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Where do you stand on the 'unplugged' rage?

Discussion in 'Miscellaneous [DB]' started by pedro, Dec 10, 2004.


  1. pedro

    pedro

    Apr 5, 2000
    Madison, WI.
    I've discovered relatively recently that there is a huge debate in the jazz community about whether or not a bassist should perform without amplification. The reasoning as I understand it is that the bass sounds best acoustic. Some believe that the bassist swings harder unplugged. I'm curious how my fellow bassist feel about this? Theoritically and as a practical matter.

    Curious minds want to know.
     
  2. klepto

    klepto Guest

    Nov 10, 2004
    i play without an amplifier and i find that some people really appreciate this

    i will sometimes place a mike in front of my bass if i play in a large room that happens to have a house p.a. -- i usually point the mike in the general direction of the bridge

    i have found it difficult to get comfortable on the occasions when i have played somewhere with a sound technician controlling the volume--if the volume is so loud that i can't actually hear the sound coming out of my instrument

    i haven't owned a pick-up in years... i just can't decide on what to get, or if i want to use a mic, but i do want to get something soon, so i can have more control over my sound in larger rooms ...i actually have a walter woods and a swr 1x12 cabinet
     
  3. Matt Ides

    Matt Ides

    May 12, 2004
    Minneapolis, MN
  4. pedro

    pedro

    Apr 5, 2000
    Madison, WI.
    Mat thanks for the link. I haven't read the whole thread but Juilliard is the Masalis romping grounds, and I believe they are big proponents of the 'no amp' thing.
     
  5. pedro

    pedro

    Apr 5, 2000
    Madison, WI.
    klepto I certainly think that upright sounds best without an amp but the problem is can it realistically be heard in all but the smallest of venues. I also would have some concerns about being forced to pull really hard over an extended period of time and causing some physical problems. Also there is the matter of musical choices. Its very difficult to play loud AND fast. If there are musical passages that require that kind of speed one might have to make a choice.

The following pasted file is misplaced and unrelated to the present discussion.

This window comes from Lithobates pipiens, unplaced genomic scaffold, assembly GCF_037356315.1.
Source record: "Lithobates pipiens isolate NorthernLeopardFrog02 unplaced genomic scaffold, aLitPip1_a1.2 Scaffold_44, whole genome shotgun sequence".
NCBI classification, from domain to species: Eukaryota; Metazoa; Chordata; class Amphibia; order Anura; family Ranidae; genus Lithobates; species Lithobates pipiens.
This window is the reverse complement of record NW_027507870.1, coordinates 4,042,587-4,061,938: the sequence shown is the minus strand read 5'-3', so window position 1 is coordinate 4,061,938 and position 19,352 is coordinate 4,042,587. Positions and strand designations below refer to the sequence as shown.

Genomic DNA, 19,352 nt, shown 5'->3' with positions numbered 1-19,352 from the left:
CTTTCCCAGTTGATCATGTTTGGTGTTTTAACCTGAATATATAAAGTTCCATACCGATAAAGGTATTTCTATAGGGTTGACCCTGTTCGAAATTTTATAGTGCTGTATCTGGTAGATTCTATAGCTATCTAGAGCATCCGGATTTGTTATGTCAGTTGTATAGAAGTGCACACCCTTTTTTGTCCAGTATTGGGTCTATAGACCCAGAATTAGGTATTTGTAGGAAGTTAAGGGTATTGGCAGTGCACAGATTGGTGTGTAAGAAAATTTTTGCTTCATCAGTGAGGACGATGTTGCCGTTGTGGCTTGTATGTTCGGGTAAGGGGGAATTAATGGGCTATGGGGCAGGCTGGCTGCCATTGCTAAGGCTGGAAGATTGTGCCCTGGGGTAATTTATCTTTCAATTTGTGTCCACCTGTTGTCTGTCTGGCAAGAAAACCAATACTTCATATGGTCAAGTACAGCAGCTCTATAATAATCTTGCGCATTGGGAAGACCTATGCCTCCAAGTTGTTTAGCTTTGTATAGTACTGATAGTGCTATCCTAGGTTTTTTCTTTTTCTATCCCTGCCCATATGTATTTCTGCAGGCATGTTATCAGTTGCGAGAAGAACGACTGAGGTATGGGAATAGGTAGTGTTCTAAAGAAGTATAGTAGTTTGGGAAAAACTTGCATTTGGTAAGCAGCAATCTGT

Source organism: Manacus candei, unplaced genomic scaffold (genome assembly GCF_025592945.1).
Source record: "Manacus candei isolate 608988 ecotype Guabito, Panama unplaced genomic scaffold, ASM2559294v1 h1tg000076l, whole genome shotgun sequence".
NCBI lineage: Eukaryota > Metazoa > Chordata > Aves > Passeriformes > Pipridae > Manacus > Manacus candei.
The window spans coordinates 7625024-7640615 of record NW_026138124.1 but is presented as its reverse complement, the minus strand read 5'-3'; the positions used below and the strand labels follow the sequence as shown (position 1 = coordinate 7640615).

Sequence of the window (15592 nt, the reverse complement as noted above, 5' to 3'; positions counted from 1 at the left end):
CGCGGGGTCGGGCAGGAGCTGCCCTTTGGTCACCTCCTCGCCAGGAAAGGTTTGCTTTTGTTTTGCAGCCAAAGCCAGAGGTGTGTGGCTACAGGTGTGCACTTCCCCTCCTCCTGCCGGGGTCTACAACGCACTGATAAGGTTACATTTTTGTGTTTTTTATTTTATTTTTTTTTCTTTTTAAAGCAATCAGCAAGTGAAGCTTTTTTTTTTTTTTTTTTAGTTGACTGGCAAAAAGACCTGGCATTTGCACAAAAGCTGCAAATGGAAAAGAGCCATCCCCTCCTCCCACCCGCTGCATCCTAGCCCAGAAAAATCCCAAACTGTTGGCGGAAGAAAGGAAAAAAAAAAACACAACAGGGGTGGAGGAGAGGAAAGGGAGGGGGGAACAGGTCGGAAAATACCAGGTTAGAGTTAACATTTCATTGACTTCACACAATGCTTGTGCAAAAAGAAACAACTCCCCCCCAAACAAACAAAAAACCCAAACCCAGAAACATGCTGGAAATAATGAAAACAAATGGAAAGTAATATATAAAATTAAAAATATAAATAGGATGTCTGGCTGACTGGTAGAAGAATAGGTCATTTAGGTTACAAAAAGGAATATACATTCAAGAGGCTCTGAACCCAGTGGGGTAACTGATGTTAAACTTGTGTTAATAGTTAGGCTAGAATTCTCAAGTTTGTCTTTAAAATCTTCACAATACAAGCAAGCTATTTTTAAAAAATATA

6. klepto

    klepto Guest

    Nov 10, 2004
    one thing i have found helpful in regard to getting a bit more of a percussive and louder sound is my approach with my right hand

    i try to play as close to the end of the fingerboard as possible, some times even playing off of the fingeroard a bit

    also, i try to strike the strings, rather than pulling on them... i try to have my fingers in contact with the strings for as short a time as possible

    personally, i don't care if people want to amplify their instrument or not... i choose not to, but this was not originally a choice--i didn't own an amplifier
    now i feel like i will eventually use amplification in certain situations, like playing outside
     
  7. brianrost

    brianrost Gold Supporting Member

    Apr 26, 2000
    Boston, Taxachusetts
    My preference is definitely to not use an amp if possible.

    I'd say on a typical gig it's not possible, so I almost always use an amp or DI into a PA.

    I have NEVER practiced the DB using an amp...that's just nuts!

    As far as needing an amp for living room rehearsals (as mentioned in the other thread) that insanity has caused me to quit bands.
     
  8. pedro

    pedro

    Apr 5, 2000
    Madison, WI.
    Thanks for the feedback guys. As I said before, I think that the unamplified sound of a double bass is hard to beat. I just remain skeptical that its a practical thing most of the time.
     
  9. Chris Fitzgerald

    Chris Fitzgerald Student of Life Staff Member Administrator

    Oct 19, 2000
    Louisville, KY
    Not if you spend a lot of time playing with an amp, it isn't. I agree that life would be wonderful if I could play acoustically all the time, but mine doesn't work that way...so whenever I add a new piece of gear, I spend a certain amount of time getting used to the way it fits into the signal chain. This way I don't get any big surprises on the gig and can just focus on playing.